J. M. Coetzee

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Cambridge University Press, 1997 - Language Arts & Disciplines - 192 pages
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The importance of J. M. Coetzee in the development of twentieth-century fiction is widely recognised. His work addresses some of the key issues of the late twentieth and early twenty-first centuries: the relationship between postmodernism and postcolonialism, the role of history in the novel, and the question of how the author can combine an ethical and political consciousness with a commitment to the novel as a work of fiction. In this study, written in 1998, Dominic Head assesses Coetzee's position as a white South African writer engaged with the legacy of colonialism. Through close readings of all the novels, Head shows how Coetzee inhabits a transitional site between Europe and Africa, and it is from this position that his more general concerns emerge. Coetzee's engagement with the problems facing the postcolonial writer, Head argues, is always enriched by his awareness of a wider literary tradition.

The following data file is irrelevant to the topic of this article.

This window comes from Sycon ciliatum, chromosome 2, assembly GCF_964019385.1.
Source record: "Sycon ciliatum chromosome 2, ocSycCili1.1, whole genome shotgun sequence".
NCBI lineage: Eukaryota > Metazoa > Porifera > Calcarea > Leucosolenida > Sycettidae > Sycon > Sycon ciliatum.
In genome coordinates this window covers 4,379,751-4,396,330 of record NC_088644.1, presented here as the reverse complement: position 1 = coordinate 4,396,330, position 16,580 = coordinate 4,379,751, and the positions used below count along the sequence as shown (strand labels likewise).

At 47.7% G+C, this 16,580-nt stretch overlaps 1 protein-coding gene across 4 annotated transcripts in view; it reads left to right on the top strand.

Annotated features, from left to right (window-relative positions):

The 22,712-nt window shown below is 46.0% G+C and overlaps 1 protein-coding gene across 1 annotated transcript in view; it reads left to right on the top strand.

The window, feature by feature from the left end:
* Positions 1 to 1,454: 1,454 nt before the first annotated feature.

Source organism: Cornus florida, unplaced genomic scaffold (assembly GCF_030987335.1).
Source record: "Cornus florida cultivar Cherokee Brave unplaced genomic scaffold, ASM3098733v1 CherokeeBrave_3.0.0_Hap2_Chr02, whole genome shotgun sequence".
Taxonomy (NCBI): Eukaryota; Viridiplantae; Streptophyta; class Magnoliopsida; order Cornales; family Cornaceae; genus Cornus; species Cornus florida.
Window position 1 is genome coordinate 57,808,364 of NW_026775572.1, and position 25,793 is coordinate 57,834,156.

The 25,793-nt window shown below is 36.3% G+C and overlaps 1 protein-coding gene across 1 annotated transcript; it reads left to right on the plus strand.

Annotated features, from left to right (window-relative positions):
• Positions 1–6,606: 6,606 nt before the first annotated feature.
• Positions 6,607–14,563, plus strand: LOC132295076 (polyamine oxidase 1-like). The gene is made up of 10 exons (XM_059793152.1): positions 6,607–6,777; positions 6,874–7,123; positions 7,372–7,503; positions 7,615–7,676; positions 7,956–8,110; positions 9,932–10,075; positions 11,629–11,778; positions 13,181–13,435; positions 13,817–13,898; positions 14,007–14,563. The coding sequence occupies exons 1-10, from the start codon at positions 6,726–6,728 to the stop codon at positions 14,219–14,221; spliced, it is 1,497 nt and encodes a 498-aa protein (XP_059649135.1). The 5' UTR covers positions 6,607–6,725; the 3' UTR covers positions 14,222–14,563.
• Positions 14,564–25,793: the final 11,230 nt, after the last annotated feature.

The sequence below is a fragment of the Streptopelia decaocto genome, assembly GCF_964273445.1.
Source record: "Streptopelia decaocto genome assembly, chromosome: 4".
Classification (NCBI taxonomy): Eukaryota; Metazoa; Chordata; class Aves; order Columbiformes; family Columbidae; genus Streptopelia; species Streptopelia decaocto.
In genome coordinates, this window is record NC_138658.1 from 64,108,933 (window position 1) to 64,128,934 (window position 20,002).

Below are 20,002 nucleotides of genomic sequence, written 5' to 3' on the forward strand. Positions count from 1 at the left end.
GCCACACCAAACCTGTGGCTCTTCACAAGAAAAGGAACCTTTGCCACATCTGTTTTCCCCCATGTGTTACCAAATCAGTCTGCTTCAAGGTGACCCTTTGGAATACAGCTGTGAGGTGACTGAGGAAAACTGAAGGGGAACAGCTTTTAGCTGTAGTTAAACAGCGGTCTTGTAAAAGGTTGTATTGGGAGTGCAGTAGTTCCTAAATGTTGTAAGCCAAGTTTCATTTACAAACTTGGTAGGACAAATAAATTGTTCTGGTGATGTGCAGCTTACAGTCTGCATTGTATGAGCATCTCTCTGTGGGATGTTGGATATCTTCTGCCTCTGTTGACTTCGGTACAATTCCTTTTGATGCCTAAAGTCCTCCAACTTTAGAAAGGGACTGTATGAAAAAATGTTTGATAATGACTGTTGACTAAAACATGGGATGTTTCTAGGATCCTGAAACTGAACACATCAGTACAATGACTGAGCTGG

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Contents

Coetzee and postcolonial literature
1
Dusklands
28
In the Heart of the Country
49
Waiting for the Barbarians
72
Life and Times of Michael K
93
Foe
112
Age of Iron
129
The Master of Petersburg
144
Notes
163
Select bibliography
179
Index
191
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